I sat at my desk with two folders in front of me. One held a proposed business plan for Edurite, an educations solutions company I had co-founded two years ago. The other held my resignation letter.
It was August 2002, and Edurite had come a long way since its idealistic beginnings two years ago. Not only had we used all of our seed money, but were also facing a 75-lakh-rupee debt. My options were limited but fairly straightforward. I knew what I had to do for Edurite: cut costs. I also knew when, where, and how. What I didn’t know yet was that creating a new business plan was the easy part. The difficult part was actually implementing it.
Nobody takes the decision to lay off 75% of their workforce lightly. I was hoping to appeal to their sense of reason during individual exit interviews where I would explain the reasoning behind the restructure. Yes, it was going to be uncomfortable, probably even unpleasant, but I had to look at the bigger picture. The company was its own entity, separate from me, the entrepreneur, and I had to act in its best interests. Despite these rationalizations, I could not shake the mild sense of guilt that accompanied laying off some of my long-time employees. I offered each of them 15 days of paid time off to look for another job, and, perhaps unsurprisingly, was met with varied reactions. Some told me that they understood, that they realized I had to do what was best from a business perspective, and they accepted my help. Others reacted viscerally, verbally venting their frustrations. I had made an informed decision and from a practical standpoint, I knew that I was in the right. But entrepreneurship is as much about people as it is about business, and I have to admit that at that point, it was difficult to separate the two. This made it all the more important that I stood my ground. I would have been a big hypocrite if I didn’t count myself as just one of the company’s many parts, and factor in my own costs. I cut my salary by half, and a couple of senior employees followed suit, voluntarily accepting pay cuts in order to stay on and save the business. Getting over that first hurdle had actually cleared the way for other things to fall into place.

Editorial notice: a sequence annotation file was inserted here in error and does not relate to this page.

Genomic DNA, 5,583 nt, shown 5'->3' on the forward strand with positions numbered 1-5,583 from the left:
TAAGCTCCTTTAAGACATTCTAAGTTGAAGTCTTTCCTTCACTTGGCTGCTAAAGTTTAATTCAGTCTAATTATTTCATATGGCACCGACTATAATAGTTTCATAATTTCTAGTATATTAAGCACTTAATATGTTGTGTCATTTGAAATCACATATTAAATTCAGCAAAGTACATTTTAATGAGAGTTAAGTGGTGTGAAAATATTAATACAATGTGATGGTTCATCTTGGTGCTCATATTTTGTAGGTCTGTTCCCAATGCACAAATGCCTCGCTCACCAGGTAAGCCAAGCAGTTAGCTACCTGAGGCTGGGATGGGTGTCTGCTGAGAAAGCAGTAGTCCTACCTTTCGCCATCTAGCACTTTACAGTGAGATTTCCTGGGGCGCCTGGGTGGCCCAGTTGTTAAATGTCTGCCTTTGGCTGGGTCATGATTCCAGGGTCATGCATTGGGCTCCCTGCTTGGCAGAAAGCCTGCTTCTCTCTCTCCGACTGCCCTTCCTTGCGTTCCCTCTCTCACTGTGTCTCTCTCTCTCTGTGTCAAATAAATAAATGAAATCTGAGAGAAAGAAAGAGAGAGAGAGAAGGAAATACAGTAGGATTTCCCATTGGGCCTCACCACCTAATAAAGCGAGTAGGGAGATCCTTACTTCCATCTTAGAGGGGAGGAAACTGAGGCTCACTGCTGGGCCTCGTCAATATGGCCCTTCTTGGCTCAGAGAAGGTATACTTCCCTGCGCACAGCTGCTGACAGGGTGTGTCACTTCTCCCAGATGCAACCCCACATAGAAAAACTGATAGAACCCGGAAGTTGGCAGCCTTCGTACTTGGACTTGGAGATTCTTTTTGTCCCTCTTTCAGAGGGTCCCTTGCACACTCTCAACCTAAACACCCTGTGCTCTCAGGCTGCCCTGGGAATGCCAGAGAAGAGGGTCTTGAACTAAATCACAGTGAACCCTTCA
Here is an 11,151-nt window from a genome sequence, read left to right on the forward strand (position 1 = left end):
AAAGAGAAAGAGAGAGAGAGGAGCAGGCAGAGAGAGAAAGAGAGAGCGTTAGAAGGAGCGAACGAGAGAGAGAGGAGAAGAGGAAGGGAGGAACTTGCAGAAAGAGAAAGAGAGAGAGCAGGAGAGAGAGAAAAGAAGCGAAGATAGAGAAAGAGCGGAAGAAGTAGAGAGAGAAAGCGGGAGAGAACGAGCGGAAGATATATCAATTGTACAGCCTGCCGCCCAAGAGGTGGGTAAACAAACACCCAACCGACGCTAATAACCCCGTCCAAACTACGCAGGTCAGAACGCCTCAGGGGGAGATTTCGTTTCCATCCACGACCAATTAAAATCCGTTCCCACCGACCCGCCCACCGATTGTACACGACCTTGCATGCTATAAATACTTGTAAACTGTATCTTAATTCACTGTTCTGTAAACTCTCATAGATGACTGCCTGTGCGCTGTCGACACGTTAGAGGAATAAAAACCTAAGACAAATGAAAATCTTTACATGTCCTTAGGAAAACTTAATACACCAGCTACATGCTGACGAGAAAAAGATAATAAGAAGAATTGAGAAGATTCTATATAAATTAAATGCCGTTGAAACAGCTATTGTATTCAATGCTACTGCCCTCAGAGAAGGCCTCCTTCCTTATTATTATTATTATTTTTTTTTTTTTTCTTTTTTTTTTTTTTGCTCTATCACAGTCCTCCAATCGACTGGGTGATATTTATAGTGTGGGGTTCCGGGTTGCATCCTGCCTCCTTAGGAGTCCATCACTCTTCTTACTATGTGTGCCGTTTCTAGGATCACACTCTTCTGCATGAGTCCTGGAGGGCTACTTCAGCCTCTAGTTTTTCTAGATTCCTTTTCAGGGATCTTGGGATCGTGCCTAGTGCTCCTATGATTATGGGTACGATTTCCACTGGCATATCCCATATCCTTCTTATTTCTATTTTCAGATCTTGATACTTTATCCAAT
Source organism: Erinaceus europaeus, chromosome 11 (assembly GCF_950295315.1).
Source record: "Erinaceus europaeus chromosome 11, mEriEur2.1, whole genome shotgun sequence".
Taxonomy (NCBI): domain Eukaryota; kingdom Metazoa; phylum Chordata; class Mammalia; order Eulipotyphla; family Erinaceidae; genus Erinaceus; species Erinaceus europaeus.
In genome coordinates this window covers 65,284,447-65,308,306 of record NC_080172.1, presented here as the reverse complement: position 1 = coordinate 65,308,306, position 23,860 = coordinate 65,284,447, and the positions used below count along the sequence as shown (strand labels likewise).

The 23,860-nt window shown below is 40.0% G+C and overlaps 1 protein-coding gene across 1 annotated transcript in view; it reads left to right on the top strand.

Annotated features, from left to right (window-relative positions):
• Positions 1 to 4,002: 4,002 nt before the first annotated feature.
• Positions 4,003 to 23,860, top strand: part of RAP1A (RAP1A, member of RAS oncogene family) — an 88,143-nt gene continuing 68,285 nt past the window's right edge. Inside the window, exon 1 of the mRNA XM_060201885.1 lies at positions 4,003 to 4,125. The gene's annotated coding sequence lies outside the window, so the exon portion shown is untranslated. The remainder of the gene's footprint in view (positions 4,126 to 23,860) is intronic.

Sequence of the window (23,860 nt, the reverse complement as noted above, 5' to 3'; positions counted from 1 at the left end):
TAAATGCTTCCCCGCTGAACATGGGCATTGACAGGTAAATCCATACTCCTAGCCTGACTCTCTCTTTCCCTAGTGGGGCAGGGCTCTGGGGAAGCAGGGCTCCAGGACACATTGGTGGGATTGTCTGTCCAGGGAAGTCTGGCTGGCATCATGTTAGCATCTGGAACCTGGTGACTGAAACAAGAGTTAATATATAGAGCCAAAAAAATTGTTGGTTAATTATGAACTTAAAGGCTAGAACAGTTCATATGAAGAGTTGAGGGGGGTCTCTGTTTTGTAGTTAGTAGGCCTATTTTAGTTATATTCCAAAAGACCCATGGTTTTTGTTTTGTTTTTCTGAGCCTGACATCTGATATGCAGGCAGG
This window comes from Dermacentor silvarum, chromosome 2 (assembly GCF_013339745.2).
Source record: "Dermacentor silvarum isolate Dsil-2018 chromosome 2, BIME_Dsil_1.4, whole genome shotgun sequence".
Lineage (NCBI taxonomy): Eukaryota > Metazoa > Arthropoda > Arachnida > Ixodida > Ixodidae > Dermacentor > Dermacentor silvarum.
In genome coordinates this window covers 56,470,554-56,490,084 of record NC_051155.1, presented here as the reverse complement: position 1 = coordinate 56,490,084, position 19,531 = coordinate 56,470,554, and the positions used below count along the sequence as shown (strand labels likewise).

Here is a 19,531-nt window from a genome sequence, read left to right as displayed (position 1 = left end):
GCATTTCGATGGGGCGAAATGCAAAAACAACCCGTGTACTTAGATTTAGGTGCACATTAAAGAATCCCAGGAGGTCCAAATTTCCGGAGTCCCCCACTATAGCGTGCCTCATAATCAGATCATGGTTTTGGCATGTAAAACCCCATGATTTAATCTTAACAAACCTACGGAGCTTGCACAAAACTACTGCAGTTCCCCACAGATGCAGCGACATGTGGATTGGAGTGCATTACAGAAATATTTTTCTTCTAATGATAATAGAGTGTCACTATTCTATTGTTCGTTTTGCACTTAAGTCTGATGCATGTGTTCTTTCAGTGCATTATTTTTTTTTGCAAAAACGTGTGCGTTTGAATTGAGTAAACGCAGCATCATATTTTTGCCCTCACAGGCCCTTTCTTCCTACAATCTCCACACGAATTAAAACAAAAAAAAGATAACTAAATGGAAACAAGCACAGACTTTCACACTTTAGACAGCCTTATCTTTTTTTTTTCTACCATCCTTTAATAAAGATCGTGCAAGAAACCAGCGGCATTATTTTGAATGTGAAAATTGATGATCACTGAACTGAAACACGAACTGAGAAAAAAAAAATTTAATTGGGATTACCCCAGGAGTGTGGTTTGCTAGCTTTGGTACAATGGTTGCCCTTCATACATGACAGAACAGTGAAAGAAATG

Looking back on that day nearly 15 years later, my memory is that people understood. To quote Maya Angelou, “I’ve learned that people will forget what you said, people will forget what you did, but people will never forget how you made them feel.”
Things began to turn around for Edurite only about one and a half years later. The company’s costs decreased, we were able to introduce a small sales force, and revenues began to rise. When around a dozen ex-employees returned out of a sense of loyalty to Edurite, and helped with the rebuilding process, I couldn’t help but ask incredulously, “Why?” One employee’s answer gave me the assurance I needed that I had made the right decision. She credits her experience at Edurite for her personal and professional growth. It taught her to evaluate a situation comprehensively, and gave her the confidence to take risks as needed. My own experience with Edurite left me with lessons I still carry with me today: ones that I am sure are relevant to every entrepreneurial journey, regardless of the field.
So what were these lessons exactly? Well, for me, they came from each step of the process. First, I learned that the product you want to make is not necessarily the product that the market needs. In its initial stages, our company tried to create a product that parents with PCs in their homes would choose to buy for their child. This demographic barely existed in the early 2000s, when PC penetration was only around 2%. A good idea is both innovative and has good timing.
The second thing I learned is that sometimes you need a do-over. You need to be willing to tear down things you built so carefully. The second time around, Edurite went after volume, and we bundled our product with textbooks, Intel processors and even soap to access our customer base. Finally, I was able to appreciate the importance of facing what seem (at the time) to be impossible choices. These choices are the cornerstone of every entrepreneurial success story.
In 2007, Edurite merged with TutorVista. It is currently part of the Pearson Group.
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